Something about going on a work trip just scream “adult!” to me. Maybe it’s because I used to tag along on all my mom’s work trips to New York and London. Or maybe it’s because someone else pays for your travel.
When I got the opportunity to go on my first work trip, I had to keep myself from jumping up and down.
I’d made it! I was doing the pinnacle “adult” thing (or it was in the mind of my travel-obsessed child self).
The Thrill of Free Travel
No, the trip wasn’t related to Nina Out and About. It was for my job in New Zealand.
I had to go to Wellington for training in writing in plain English (don’t they know I have a degree in that??) and meeting my team.
When I actually explain the reason for the trip, it sounds a lot less fun. But I was thrilled.
Sure, I’d need to get up freakishly early to be in the office on time. And yeah, I’d have to attend training and then meet a bunch of new people (which is not my favourite thing to do). I’d have to figure out how to expense my food and sort out my own accommodation to extend my stay over the weekend.
But someone else was paying for me to travel!
Ever since I’d graduated from family trips, I’d been dreaming of someone paying for my ridiculously expensive airfare and accommodation again ($400 for a hotel room? No way!).
My Work Trip Origins
Growing up, I travelled a lot.
My family went on vacations. Somehow I also managed to scheme my way into my mom’s work trips as well. She took me from London to Hong Kong while she worked.
Since my mom had to go do the work they’d flown her out to do, I was on my own during the days. Sometimes I had supervision in the form of family friends. Other times my step-sister would join the tag-a-long work trip adventures.
Along the way, work trips stopped meaning “work.” They just meant someone else paid. (Well, at 13, someone else always paid.)
When I think of work trips now (even after going on two), I remember wandering through Hyde Park or going to broadway plays or eating a key lime pie a foot tall.
I don’t think of my mom having to pack a bunch of work clothes. Or her getting ready for work before I was fully awake. Or her texting me through meetings when I got lost in Central Park (I started my inability to find my way long before Amsterdam).
The Dread Sets In
The excitement for my first work trip wore off as the date drew closer.
Work was getting stressful. I was moving house the next weekend. I was starting to catch a cold (but I’m always starting to catch a cold).
I had no desire to get on a plane, sit through training sessions and then spend a weekend away.
What had I become??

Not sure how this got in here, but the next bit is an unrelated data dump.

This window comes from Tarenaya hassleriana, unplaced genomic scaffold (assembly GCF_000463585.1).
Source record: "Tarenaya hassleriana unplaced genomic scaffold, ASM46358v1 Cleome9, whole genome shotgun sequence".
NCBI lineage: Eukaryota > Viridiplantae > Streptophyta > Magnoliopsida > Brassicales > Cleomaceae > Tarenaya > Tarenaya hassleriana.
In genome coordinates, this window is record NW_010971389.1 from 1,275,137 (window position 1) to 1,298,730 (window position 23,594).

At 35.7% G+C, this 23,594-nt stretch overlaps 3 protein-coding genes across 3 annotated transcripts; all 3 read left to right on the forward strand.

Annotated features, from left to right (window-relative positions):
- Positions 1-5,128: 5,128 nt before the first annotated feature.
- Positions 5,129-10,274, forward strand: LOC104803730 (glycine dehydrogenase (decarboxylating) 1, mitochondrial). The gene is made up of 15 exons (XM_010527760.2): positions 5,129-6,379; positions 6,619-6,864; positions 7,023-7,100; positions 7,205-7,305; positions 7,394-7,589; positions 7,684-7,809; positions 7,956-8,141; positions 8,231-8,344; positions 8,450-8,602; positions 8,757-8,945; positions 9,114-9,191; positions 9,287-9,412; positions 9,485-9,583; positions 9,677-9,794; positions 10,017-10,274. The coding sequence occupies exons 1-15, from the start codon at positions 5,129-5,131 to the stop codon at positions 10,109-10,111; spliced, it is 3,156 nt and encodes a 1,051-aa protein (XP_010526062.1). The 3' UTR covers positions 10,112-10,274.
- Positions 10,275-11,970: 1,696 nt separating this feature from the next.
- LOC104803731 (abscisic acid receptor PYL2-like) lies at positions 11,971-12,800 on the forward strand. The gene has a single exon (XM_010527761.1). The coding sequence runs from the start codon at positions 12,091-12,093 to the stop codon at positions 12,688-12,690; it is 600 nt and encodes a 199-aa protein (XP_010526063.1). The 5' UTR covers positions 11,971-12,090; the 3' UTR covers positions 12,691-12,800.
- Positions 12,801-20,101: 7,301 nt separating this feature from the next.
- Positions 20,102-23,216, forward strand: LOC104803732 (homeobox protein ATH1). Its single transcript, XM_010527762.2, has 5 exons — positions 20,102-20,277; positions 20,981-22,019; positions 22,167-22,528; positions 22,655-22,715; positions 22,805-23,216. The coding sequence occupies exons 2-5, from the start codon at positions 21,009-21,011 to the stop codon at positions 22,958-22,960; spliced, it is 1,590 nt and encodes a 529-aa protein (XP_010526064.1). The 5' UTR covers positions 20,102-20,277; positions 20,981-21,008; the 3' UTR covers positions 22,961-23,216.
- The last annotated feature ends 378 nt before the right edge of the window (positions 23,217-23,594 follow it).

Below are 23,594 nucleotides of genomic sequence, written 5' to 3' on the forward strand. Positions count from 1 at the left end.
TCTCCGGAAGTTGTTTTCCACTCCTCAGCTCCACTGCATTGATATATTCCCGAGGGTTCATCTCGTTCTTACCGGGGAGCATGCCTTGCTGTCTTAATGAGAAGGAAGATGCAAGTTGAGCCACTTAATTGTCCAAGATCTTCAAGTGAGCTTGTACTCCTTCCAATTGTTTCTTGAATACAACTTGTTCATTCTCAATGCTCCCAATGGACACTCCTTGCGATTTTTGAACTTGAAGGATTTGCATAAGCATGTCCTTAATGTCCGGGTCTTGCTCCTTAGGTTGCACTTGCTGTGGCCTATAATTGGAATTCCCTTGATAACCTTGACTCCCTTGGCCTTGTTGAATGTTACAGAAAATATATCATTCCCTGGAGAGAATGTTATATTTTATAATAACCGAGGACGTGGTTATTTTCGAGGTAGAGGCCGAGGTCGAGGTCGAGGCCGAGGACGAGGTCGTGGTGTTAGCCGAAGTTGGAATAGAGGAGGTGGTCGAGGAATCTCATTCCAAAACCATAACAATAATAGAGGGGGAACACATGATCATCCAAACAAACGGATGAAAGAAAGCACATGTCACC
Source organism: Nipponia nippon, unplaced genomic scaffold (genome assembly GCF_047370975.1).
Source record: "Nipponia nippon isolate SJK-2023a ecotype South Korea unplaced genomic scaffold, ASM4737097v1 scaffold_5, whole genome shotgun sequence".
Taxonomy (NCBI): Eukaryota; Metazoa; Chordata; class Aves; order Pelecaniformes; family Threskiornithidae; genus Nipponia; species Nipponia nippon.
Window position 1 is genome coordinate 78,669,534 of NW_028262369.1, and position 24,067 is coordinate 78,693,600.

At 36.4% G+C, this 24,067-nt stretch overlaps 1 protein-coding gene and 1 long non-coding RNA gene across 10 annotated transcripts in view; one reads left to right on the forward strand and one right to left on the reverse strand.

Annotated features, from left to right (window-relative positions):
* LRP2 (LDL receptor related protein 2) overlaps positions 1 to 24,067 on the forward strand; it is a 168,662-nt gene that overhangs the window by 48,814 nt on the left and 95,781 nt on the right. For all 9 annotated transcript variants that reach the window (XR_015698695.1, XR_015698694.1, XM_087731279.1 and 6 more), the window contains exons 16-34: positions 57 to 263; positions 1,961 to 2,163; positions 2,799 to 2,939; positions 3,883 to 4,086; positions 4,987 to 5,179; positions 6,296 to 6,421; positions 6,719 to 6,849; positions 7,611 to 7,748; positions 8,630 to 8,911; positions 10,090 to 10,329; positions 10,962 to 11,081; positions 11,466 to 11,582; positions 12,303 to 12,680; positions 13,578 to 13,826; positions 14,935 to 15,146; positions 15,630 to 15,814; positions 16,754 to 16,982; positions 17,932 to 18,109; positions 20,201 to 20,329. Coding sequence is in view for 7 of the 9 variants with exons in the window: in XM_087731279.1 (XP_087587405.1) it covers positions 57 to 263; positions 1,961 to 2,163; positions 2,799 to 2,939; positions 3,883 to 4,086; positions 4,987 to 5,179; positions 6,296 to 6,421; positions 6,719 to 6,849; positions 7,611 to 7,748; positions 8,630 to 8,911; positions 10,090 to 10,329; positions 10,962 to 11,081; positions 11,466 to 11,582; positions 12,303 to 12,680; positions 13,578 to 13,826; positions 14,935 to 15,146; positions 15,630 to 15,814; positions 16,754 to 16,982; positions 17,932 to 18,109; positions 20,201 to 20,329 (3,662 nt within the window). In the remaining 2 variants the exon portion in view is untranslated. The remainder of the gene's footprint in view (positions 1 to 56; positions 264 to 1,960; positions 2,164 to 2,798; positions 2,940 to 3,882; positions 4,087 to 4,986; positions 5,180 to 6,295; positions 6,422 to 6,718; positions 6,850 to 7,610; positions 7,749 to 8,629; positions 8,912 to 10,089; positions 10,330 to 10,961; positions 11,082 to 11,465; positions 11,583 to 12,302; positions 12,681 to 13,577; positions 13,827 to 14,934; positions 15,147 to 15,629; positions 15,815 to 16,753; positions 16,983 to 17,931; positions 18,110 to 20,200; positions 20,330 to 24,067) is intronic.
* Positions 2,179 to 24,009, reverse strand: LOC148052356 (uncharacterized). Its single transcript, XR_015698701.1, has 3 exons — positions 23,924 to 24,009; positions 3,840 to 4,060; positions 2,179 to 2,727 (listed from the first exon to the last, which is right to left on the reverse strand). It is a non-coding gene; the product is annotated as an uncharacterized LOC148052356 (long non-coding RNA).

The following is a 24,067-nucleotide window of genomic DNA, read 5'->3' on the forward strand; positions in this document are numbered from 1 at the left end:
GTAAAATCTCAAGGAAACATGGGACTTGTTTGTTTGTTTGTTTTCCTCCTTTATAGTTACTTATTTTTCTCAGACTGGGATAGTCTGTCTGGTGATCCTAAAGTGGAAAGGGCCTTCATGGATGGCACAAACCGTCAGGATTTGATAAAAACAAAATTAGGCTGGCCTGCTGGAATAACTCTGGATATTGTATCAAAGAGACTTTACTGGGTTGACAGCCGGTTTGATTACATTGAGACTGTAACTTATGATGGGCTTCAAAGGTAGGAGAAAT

The short answer: I was tired.
A work trip wasn’t the break I was looking for. I wanted to either lie around in bed binge watching random shows or go on a proper vacation. I didn’t want to pack work-appropriate clothes or have to save my receipts for expense reports (although free food is totally worth it!).
I finally understood why my mom wasn’t thrilled with her monthly work trips across the globe: it was still work.
13-year-old me had never realized that. Granted, 13-year-old me was too busy with puberty to notice most things.
First Work Trip: Check!
The trip went really well. Apart from a 5am wake up to get to the airport, I had a lot of fun. The training seminar was entertaining. I explored Wellington and ate far too much food. My airbnb had a dog I got to cuddle with. I finally did all the tourist-y things in Wellington (post to come!). Did I mentioned my airbnb had a dog??
I got my vacation experience on the weekend. And I learned that work trips aren’t all they’re cracked up to be.
Sure, someone else pays for your travel, but you’ve still go to work!
3 Lessons I Learned from my First Work Trip
1. Make Time to Travel
It’s a delicate balance to make the most of a work trip.
I managed to sandwich mine around a weekend so I’d have free time. That meant I had to pay for an Airbnb for the weekend, but I got a night in a hotel for free.
Try to get a full day off during your trip. This could be a weekend or holiday time.
Make the most of the free flight by enjoying the place you’re in.
2. Bring Versatile Clothes
Pack clothes you can wear to work or on your day off.
My work pants were also the pants I wore to dinner on the weekends. My shawl fit the office and my free days.
You don’t need more than a carry on for a work trip. Packing clothes you can mix and match makes that a lot easier. Don’t waste the space.
3. Get Local Advice
Some of the best things I’ve done on work trips (my mom’s and my own) were based on local advice.
You’re working with a bunch of experts on the city you’re in. Make the most of that and ask for recommendations.
Where should I go for dinner? What museums do you recommend? Are there any events on?
It’s also a great way to get you talking to new people. Instead of awkward small talk about the weather (I can only comment on the wind in Wellington so many times) or only talking about work, ask for travel tips.
You’ll learn a lot about your coworkers based on what they recommend. Sometimes you’ll even get a travel buddy out of it.
I’m still super close with the woman that took me to get glitter spray-on tattoos (and I awkwardly chose a tramp stamp … I was a weird teenager).
Although it’s not as relaxing as a typical vacation, work trips can be great. You just need to figure out how to make the most of them.
If you can swing one, I definitely recommend it.
What “adult” thing did you look forward to as a kid?